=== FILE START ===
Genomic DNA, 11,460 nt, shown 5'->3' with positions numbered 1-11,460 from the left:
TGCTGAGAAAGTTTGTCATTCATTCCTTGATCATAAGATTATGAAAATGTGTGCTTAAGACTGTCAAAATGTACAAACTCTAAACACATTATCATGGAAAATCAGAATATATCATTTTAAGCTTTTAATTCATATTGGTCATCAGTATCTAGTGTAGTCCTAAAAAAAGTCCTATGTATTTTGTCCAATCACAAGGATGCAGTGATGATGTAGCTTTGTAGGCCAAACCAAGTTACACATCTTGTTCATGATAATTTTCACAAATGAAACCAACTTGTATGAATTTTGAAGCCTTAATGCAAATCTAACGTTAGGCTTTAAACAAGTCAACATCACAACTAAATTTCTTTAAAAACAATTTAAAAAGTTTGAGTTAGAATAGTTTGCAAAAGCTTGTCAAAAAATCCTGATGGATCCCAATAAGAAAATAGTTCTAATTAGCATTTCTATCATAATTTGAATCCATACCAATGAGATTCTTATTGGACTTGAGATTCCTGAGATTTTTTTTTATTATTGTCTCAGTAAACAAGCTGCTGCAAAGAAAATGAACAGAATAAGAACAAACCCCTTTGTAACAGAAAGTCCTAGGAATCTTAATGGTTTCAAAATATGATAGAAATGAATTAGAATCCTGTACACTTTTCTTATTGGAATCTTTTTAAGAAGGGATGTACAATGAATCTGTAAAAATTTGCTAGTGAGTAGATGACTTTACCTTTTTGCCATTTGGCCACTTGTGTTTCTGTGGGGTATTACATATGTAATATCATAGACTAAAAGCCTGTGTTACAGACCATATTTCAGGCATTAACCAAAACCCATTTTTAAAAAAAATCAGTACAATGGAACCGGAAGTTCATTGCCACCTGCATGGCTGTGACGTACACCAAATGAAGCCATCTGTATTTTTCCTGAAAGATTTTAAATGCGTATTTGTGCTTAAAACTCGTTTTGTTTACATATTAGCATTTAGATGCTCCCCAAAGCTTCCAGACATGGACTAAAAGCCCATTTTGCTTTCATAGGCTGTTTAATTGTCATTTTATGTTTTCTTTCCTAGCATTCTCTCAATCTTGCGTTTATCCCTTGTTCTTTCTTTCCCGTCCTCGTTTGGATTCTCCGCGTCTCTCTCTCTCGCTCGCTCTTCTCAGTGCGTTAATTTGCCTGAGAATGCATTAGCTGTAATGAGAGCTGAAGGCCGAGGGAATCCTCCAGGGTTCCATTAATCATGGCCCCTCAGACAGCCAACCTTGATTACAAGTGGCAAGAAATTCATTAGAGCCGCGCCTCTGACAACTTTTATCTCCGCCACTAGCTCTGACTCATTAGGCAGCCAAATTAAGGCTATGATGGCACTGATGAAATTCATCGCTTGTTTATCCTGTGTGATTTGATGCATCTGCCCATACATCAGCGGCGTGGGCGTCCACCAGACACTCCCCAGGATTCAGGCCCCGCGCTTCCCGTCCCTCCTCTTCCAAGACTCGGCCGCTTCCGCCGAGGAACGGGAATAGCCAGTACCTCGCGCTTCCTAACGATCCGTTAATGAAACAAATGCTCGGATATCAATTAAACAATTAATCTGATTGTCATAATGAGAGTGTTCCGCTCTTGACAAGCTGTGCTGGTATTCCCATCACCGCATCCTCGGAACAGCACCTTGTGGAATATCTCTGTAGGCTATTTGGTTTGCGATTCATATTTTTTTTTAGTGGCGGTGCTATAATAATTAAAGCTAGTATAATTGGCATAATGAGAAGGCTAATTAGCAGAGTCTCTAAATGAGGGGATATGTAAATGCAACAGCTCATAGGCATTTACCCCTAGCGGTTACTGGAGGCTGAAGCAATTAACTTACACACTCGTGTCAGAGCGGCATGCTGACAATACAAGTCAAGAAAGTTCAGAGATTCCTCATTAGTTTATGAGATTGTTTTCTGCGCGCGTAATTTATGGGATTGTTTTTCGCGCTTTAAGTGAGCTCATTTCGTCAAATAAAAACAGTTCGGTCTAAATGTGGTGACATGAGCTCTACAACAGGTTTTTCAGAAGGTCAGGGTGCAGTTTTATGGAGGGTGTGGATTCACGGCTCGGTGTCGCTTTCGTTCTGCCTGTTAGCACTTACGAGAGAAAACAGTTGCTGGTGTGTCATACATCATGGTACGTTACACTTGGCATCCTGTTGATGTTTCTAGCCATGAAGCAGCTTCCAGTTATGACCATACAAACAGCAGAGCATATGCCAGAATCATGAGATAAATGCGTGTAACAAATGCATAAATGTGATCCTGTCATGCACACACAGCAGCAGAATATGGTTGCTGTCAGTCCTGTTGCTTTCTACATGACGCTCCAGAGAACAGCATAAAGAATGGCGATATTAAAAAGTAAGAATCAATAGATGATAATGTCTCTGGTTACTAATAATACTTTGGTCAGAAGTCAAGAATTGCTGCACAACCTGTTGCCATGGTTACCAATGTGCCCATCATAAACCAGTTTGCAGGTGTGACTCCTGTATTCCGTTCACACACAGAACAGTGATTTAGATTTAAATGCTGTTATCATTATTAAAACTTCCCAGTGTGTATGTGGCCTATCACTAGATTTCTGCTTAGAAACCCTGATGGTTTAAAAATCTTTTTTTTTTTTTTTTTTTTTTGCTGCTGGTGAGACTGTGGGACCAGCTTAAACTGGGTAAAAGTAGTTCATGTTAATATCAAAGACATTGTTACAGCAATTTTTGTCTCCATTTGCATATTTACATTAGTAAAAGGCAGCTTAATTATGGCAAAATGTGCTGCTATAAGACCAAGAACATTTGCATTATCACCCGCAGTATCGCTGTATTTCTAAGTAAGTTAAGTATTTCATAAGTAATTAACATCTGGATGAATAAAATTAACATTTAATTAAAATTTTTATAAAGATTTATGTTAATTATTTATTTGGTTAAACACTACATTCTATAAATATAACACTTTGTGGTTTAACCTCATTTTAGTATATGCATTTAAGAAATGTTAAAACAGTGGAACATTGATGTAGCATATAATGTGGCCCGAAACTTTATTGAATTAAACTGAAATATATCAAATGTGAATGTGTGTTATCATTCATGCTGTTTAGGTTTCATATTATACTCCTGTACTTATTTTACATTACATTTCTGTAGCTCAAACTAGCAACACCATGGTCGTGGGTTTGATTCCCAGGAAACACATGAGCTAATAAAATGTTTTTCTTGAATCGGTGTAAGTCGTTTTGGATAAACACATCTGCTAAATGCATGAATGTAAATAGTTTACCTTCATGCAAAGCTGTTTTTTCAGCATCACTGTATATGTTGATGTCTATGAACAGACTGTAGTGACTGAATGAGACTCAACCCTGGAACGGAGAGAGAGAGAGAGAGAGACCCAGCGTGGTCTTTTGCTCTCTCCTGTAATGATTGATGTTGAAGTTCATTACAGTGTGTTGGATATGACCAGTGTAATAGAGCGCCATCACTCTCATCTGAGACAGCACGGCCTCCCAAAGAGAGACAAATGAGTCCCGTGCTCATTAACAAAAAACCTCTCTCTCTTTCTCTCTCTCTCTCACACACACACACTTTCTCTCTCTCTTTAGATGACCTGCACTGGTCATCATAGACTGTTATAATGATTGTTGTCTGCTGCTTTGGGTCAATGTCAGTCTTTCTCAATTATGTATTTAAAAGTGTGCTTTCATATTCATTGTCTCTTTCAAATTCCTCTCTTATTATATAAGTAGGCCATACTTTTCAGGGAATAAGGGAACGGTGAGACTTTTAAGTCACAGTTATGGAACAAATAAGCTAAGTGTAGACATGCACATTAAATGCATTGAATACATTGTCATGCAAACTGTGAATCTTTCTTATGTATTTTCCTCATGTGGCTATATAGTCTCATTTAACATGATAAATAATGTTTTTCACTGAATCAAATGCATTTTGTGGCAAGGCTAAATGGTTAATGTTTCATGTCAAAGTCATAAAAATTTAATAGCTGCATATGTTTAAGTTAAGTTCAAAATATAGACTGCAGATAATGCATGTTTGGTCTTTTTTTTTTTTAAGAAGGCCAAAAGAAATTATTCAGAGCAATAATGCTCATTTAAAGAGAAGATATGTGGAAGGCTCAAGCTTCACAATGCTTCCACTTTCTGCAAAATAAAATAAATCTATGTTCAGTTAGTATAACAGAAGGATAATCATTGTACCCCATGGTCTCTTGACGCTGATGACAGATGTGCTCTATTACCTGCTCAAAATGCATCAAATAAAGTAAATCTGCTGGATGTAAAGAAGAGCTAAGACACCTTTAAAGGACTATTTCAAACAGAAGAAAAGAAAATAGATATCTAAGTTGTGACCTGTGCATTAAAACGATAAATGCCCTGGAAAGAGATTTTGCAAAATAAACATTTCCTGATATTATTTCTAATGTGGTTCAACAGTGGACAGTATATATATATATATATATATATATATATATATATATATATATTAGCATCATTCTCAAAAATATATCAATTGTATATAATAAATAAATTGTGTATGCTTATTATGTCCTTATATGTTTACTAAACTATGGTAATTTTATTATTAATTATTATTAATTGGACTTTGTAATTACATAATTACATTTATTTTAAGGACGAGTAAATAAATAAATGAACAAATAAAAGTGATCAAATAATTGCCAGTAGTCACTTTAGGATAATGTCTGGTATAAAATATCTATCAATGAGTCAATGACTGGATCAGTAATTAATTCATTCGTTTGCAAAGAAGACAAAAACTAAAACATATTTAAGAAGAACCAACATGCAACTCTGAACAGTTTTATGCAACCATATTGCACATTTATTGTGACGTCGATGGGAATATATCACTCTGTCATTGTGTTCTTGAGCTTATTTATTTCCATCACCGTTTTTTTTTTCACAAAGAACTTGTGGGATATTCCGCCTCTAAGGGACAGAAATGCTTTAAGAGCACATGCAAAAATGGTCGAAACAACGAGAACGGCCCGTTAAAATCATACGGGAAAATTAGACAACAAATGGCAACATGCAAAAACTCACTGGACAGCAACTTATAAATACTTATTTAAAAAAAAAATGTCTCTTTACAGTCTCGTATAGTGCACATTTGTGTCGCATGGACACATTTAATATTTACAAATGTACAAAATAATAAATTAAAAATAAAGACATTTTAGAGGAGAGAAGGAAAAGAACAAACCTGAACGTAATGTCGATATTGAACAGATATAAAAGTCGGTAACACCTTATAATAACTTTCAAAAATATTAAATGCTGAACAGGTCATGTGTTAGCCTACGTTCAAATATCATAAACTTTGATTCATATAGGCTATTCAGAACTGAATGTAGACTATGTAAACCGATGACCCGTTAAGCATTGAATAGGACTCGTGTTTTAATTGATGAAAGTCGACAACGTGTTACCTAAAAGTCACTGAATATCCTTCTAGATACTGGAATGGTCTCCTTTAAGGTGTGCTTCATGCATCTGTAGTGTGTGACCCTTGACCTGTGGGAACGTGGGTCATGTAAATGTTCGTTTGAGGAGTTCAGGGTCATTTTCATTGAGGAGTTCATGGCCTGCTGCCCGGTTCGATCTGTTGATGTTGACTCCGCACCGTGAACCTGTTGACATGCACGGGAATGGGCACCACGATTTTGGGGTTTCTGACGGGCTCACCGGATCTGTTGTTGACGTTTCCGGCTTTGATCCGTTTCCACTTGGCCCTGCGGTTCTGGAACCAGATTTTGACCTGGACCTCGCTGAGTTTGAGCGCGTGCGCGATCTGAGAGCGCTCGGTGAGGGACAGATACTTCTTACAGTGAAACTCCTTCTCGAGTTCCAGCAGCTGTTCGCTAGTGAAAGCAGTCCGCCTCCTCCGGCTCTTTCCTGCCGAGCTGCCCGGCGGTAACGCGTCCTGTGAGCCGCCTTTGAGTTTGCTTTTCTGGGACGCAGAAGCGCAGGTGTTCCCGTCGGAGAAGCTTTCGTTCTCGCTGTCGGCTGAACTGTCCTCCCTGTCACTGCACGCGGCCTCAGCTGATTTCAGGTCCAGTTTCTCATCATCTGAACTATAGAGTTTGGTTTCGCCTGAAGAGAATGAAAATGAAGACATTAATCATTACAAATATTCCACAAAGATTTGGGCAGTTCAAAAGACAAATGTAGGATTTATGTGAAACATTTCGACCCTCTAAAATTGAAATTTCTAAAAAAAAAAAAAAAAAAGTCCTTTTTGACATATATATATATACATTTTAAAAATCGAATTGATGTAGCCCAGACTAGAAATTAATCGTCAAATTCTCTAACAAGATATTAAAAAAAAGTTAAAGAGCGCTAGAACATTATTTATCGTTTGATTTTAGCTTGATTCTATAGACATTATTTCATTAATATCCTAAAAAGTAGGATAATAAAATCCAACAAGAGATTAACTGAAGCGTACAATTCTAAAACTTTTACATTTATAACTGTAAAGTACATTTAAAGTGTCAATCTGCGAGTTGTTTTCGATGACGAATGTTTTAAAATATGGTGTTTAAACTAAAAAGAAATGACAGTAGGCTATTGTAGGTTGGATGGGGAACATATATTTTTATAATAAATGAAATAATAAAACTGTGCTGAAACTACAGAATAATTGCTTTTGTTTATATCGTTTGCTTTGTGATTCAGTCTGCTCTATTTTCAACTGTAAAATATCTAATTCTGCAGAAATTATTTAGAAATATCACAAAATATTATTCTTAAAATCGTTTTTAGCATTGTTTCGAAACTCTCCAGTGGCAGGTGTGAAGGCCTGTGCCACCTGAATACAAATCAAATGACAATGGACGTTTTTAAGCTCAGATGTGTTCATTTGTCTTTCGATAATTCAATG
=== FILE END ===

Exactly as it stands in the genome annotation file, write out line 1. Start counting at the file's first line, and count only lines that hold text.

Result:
Genomic DNA, 11,460 nt, shown 5'->3' with positions numbered 1-11,460 from the left: